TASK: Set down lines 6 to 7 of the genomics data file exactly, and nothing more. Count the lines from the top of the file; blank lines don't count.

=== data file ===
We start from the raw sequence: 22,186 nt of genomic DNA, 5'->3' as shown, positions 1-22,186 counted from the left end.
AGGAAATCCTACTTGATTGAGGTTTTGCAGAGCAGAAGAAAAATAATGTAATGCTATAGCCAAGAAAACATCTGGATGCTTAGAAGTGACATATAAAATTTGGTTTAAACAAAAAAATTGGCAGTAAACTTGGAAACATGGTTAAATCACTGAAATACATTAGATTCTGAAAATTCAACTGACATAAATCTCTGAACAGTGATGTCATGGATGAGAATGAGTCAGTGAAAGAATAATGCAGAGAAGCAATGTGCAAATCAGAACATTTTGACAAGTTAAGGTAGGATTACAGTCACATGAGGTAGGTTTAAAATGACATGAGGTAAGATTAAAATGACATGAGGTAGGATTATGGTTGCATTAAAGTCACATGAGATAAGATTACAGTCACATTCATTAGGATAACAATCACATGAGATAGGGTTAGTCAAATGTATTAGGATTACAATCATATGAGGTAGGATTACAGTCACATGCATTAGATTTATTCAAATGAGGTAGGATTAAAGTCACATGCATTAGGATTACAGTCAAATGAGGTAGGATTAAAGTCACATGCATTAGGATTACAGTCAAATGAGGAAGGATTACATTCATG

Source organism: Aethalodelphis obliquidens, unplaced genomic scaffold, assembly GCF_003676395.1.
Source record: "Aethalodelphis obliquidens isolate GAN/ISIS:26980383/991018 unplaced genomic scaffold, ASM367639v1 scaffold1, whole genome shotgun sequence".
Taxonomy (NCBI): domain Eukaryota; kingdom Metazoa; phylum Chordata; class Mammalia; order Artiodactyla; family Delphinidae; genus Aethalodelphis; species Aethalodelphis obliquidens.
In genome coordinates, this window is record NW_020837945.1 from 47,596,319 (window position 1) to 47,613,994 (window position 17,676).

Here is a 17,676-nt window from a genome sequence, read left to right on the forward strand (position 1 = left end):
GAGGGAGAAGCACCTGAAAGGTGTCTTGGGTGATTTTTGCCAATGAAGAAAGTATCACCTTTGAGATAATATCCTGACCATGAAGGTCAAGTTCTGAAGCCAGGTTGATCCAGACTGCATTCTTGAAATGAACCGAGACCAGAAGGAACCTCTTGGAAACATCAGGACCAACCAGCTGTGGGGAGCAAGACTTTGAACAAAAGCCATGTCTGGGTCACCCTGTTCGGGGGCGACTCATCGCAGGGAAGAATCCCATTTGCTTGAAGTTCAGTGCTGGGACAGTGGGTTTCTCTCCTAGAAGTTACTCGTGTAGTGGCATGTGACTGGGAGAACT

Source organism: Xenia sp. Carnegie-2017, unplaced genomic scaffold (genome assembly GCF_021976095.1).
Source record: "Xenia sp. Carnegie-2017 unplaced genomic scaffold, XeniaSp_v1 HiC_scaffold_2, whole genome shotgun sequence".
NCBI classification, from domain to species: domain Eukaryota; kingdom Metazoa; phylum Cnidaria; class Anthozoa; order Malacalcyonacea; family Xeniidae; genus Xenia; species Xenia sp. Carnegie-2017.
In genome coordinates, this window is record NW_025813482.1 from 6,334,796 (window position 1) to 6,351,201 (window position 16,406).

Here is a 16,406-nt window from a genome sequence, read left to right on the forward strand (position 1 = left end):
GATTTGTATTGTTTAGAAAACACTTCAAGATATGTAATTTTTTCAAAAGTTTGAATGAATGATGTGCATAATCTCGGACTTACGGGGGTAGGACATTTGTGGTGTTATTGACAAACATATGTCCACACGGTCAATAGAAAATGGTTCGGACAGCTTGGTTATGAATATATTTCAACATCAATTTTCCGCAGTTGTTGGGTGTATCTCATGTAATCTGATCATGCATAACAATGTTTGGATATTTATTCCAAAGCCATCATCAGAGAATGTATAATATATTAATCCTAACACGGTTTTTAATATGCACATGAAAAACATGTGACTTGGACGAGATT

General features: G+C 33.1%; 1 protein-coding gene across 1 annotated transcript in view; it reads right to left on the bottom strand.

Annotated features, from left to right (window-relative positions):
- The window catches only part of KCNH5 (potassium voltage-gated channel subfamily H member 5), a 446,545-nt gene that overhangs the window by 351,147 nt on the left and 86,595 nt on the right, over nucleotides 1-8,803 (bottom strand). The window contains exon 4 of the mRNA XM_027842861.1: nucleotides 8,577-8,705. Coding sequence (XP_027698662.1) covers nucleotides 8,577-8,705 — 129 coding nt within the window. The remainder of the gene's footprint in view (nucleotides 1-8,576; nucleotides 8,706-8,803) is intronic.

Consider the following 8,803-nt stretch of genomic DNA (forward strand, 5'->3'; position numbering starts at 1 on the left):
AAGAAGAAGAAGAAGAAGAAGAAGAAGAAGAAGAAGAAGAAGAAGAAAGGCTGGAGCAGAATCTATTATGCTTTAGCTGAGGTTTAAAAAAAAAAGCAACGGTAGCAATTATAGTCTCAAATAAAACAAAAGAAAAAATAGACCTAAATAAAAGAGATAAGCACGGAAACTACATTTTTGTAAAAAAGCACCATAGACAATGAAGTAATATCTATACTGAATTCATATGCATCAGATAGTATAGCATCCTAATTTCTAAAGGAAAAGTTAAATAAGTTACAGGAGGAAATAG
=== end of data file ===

In genome coordinates, this window is record NW_020837945.1 from 47,596,319 (window position 1) to 47,613,994 (window position 17,676).

Here is a 17,676-nt window from a genome sequence, read left to right on the forward strand (position 1 = left end):